The Mayan Prophecy is the eighth in a series that will end with the ninth. As a result, we have reached the business end of the series. This book is fed by what has come before, pulling it together, reminding us of clues, and it readies the characters and us for the conclusion. This means that you would be insane to attempt to read it without having thoroughly enjoyed in order the previous seven. Don’t even think about it – instead zap over here and buy the first. You have time to read all eight before the publication of the ninth next year. Please don’t read more of this review either as it is inevitably full of what has happened to the characters over the last months and years. You can find an introduction to the series and Maddy, Liam, Sal, Bob and Becks in my 2011 tribute to it here. From now on, this review assumes that you’ve been devouring the books as they come, usually in little more than a day (and they’re not short either), just like me.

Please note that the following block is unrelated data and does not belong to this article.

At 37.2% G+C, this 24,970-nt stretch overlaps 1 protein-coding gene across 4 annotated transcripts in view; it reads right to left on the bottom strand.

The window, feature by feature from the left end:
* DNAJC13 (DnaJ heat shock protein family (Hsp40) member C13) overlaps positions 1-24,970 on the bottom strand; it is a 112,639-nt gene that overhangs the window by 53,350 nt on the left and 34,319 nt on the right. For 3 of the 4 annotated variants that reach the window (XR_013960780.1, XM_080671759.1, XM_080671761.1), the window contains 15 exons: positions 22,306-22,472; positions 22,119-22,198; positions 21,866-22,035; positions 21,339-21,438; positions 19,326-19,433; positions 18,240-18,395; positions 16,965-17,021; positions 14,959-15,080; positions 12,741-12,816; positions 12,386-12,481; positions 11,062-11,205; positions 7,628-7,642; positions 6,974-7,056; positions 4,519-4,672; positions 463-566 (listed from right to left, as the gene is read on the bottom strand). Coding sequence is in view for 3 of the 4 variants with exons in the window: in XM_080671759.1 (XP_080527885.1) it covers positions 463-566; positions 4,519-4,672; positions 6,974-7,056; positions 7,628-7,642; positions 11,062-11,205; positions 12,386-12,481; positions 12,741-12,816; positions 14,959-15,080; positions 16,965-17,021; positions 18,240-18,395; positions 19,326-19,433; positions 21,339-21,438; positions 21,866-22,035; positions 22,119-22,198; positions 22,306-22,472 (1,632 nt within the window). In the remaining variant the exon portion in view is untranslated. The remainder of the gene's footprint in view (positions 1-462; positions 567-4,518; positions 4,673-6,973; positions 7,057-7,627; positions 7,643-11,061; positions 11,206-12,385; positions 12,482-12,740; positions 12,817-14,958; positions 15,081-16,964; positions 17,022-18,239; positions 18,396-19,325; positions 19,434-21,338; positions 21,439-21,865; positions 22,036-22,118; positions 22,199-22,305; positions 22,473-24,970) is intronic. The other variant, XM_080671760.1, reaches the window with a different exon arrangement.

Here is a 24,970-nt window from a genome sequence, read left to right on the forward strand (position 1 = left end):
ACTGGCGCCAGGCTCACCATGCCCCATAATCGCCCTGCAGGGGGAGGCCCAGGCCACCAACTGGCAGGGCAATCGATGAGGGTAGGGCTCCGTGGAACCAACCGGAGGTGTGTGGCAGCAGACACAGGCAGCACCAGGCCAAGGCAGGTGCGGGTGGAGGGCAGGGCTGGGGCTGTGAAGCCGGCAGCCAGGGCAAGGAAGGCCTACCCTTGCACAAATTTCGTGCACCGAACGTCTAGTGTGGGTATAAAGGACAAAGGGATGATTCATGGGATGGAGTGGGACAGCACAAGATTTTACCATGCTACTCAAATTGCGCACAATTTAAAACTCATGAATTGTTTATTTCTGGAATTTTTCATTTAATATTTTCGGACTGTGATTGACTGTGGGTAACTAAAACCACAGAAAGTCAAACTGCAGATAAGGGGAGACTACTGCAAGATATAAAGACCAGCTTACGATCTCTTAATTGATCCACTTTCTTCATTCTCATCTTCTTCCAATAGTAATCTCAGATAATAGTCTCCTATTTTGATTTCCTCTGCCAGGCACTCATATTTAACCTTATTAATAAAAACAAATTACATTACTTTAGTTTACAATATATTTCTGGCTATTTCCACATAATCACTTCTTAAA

In my opinion, The Mayan Prophecy is the very best of the series so far (I have high expectations for the final ninth, hence the so far). It has an excellent opening. The twists and knots of the series are complicated and Alex Scarrow brilliantly recaps the main clues in the opening chapters, making it all come flooding back. The characters have developed to such a degree that instead of back history we now have delicate relationships and tender observations of the changes that have marked Maddie, Liam and Sal, but also Becks and Bob. It is impossible not to care very deeply for this group of people and their more than robot support units. The stragglers have gathered over the novels too. Rashim is now joined by the return of Adam Lewis, a very poignant reminder from an earlier novel, and Bertie who has a role of his own to play in history. The revelations of the previous novels have caused a crisis for Sal and its course through the novel is harrowing and really quite traumatic to read.